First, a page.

Whether you’re for it or against it, the question of what should be done about the almost $2 trillion in student loan debt spread amongst almost 50 million borrowers is a point of political contention. Some people say that we should leave things as they are, and let people figure out how to manage their own student loan debt. Others say that all of the student loan debt should disappear and give all borrowers a clean slate. Finally, those remaining have varying ideas of exactly how much student loan forgiveness is ideal. Wherever you fall on the spectrum, you can probably agree that student loan debt, or lack thereof, has profound effects on the state of the country.
The fact of the matter is that the train of student loan forgiveness has already left the proverbial station. On August 24th of this year, the current administration announced the following plan for partial student loan forgiveness:
- To be eligible for forgiveness, you must have federal student loans and earn less than $125,000 annually (or $250,000 per household) for 2020 or 2021.
- Borrowers who meet the above income criteria can get up to $10,000 in student loan debt cancellation.
- Borrowers who received a Pell Grant during their time as an undergraduate are eligible for an additional $10,000 for a total of $20,000 forgiven.
- Eligible borrowers will apply using an online portal that has come available as of October 27th.
- Eligible borrowers with federal loans will see the forgiveness applied to their accounts in summer of 2023, as a one-time adjustment.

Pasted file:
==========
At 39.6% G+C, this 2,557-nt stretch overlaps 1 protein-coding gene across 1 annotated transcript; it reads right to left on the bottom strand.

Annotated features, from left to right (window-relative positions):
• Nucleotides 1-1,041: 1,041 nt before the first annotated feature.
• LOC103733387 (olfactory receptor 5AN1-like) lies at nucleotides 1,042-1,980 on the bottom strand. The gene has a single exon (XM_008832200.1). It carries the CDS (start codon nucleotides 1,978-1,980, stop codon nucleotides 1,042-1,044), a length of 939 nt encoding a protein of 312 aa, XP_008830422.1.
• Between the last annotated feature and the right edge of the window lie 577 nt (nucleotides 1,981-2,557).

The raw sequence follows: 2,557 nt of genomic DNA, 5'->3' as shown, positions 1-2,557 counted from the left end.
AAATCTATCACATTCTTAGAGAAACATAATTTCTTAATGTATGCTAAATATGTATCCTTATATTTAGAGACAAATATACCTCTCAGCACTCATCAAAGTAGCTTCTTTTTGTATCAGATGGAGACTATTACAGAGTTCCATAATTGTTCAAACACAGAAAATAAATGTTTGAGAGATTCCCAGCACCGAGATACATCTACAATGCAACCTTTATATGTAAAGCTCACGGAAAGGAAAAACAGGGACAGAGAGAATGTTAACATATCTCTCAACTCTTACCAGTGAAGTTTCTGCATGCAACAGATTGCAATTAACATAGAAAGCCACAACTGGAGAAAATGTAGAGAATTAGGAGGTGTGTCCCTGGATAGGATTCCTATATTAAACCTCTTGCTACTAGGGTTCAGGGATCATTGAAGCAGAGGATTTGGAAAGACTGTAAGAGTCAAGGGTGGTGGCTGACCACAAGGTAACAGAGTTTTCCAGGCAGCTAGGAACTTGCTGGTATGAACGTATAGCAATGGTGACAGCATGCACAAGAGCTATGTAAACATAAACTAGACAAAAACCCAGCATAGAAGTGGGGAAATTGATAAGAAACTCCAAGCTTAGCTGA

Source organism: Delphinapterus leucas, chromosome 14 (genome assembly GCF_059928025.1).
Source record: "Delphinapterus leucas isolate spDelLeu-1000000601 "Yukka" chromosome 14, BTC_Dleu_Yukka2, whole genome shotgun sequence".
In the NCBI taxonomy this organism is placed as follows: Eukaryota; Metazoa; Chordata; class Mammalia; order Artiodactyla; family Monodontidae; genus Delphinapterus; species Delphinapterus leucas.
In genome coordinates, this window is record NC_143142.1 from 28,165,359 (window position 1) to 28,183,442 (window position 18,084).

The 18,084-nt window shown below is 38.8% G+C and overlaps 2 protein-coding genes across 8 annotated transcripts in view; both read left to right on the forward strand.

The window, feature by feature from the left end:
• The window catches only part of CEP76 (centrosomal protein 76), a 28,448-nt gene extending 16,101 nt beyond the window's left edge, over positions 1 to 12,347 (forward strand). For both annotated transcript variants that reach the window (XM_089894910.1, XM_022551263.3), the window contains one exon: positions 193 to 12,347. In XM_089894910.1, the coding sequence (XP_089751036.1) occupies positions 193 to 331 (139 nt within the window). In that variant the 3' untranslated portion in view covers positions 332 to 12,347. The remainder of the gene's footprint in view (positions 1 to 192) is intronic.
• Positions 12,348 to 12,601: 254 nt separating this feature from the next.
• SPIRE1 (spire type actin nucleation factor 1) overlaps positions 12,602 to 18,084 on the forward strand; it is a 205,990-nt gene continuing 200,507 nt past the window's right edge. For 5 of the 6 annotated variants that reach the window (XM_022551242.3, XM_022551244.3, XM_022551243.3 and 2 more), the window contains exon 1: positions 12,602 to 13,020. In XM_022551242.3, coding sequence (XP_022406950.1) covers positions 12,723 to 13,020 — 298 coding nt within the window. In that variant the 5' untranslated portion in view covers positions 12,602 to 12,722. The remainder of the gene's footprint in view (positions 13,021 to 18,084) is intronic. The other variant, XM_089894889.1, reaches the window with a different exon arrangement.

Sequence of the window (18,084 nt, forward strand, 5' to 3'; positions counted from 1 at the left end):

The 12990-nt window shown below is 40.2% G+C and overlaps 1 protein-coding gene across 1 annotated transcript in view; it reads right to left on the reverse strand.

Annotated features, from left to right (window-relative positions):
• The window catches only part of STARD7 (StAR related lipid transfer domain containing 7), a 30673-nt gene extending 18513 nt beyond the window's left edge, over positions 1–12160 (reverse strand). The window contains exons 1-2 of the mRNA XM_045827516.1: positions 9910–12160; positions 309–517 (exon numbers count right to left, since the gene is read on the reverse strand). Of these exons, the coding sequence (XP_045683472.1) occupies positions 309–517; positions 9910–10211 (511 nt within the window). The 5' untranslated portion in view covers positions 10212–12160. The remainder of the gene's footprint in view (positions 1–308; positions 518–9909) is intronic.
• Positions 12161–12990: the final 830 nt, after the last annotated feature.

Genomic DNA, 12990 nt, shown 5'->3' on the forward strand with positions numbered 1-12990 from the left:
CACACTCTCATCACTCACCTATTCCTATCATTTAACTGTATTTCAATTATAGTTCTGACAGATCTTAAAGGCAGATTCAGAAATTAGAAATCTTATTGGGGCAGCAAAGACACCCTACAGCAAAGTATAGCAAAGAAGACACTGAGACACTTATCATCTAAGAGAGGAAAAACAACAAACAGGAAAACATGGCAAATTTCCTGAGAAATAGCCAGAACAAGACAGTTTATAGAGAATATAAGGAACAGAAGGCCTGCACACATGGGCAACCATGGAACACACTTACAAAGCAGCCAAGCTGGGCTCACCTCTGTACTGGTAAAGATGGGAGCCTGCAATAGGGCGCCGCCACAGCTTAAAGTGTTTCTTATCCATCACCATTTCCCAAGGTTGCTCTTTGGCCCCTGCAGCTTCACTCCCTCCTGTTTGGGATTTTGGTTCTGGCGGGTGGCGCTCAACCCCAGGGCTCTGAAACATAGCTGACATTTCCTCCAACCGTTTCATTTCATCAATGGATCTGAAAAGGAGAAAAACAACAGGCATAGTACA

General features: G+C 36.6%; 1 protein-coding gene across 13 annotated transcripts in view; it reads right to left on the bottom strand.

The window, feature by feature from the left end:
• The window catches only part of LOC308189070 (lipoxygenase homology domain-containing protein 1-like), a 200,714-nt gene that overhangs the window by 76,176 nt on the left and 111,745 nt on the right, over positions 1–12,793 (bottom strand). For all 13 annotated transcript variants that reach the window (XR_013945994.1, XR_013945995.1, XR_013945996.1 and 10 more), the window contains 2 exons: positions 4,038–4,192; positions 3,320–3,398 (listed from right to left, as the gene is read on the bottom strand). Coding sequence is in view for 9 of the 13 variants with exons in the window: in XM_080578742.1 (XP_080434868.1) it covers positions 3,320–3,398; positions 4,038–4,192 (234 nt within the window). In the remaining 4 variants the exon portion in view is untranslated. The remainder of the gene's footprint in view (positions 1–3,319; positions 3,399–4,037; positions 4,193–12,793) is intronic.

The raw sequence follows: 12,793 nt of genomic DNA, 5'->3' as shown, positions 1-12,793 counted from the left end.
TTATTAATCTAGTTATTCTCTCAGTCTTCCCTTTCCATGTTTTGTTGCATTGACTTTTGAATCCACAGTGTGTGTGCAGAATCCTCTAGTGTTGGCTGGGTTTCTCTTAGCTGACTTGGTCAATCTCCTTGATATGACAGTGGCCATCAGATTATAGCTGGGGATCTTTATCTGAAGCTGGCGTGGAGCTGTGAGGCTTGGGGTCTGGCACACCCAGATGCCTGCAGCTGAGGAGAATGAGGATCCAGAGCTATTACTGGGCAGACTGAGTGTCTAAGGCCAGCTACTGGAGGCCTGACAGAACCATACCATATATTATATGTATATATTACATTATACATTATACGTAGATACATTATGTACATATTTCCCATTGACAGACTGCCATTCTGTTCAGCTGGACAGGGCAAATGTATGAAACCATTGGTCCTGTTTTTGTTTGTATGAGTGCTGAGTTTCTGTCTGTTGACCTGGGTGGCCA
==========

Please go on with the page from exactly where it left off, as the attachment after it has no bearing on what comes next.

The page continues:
While most current student loan borrowers will be excited about their future lower student loan balances, it is important for them to be aware of the tax implications of this new student loan forgiveness program.
Though under normal circumstances the federal taxability of student loan forgiveness depends on a number of different factors, this specific program benefits from a provision in the American Rescue Plan Act that exempts student loan forgiveness from federal tax until 2025. The tax-exempt status of the student loan forgiveness is crucial because without it, those who received student loan forgiveness would otherwise potentially be faced with thousands in additional tax liability.
On the state level, the taxation of the most recent tax forgiveness plan will vary based on the jurisdiction of the taxpayer. States that follow the American Rescue Plan Act will exempt the new loan forgiveness from state taxability.
Most states have excluded this student debt forgiveness from their state income tax bases; the following states have indicated that they will levy income taxes on the cancellation of debt income from this new student loan forgiveness program:*
- North Carolina
Even though only tax lawyers and accountants get excited about taxes, it is important to understand them and how to navigate the rules that govern them (or hire a professional who does). Filing returns improperly or failing to file returns can land you in hot water with the IRS. If you do happen to slip up and need guidance with dealing with the IRS, please feel free to contact the attorneys at The Wilson Firm: we are happy to be of assistance.